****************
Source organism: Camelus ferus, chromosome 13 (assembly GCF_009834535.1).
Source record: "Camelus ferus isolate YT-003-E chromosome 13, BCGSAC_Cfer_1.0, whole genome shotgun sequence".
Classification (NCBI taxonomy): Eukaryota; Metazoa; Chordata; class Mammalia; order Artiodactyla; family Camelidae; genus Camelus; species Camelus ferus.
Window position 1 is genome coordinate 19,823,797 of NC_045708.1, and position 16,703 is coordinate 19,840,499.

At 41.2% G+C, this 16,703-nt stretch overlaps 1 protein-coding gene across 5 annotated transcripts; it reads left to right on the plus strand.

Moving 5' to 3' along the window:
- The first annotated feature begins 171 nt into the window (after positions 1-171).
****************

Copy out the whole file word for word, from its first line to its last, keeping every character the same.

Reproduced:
Source organism: Camelus ferus, chromosome 13 (assembly GCF_009834535.1).
Source record: "Camelus ferus isolate YT-003-E chromosome 13, BCGSAC_Cfer_1.0, whole genome shotgun sequence".
Classification (NCBI taxonomy): Eukaryota; Metazoa; Chordata; class Mammalia; order Artiodactyla; family Camelidae; genus Camelus; species Camelus ferus.
Window position 1 is genome coordinate 19,823,797 of NC_045708.1, and position 16,703 is coordinate 19,840,499.

At 41.2% G+C, this 16,703-nt stretch overlaps 1 protein-coding gene across 5 annotated transcripts; it reads left to right on the plus strand.

Moving 5' to 3' along the window:
- The first annotated feature begins 171 nt into the window (after positions 1-171).